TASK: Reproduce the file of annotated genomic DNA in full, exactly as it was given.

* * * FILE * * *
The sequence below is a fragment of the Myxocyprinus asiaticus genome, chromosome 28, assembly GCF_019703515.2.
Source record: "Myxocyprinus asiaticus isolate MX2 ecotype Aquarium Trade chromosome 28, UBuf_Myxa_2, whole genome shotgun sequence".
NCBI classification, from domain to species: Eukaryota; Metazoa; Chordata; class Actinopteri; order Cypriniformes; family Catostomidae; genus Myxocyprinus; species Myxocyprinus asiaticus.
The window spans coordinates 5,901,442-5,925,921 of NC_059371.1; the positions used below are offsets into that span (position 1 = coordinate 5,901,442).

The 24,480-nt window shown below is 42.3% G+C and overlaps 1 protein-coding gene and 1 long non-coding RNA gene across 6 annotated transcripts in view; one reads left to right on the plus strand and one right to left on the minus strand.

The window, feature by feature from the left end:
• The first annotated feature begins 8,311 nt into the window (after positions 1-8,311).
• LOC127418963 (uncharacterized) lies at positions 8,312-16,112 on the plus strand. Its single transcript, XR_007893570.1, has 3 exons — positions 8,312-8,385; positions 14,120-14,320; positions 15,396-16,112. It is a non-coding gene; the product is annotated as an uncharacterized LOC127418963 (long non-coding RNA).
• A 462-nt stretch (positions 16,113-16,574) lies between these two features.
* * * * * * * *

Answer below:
The sequence below is a fragment of the Myxocyprinus asiaticus genome, chromosome 28, assembly GCF_019703515.2.
Source record: "Myxocyprinus asiaticus isolate MX2 ecotype Aquarium Trade chromosome 28, UBuf_Myxa_2, whole genome shotgun sequence".
NCBI classification, from domain to species: Eukaryota; Metazoa; Chordata; class Actinopteri; order Cypriniformes; family Catostomidae; genus Myxocyprinus; species Myxocyprinus asiaticus.
The window spans coordinates 5,901,442-5,925,921 of NC_059371.1; the positions used below are offsets into that span (position 1 = coordinate 5,901,442).

The 24,480-nt window shown below is 42.3% G+C and overlaps 1 protein-coding gene and 1 long non-coding RNA gene across 6 annotated transcripts in view; one reads left to right on the plus strand and one right to left on the minus strand.

The window, feature by feature from the left end:
• The first annotated feature begins 8,311 nt into the window (after positions 1-8,311).
• LOC127418963 (uncharacterized) lies at positions 8,312-16,112 on the plus strand. Its single transcript, XR_007893570.1, has 3 exons — positions 8,312-8,385; positions 14,120-14,320; positions 15,396-16,112. It is a non-coding gene; the product is annotated as an uncharacterized LOC127418963 (long non-coding RNA).
• A 462-nt stretch (positions 16,113-16,574) lies between these two features.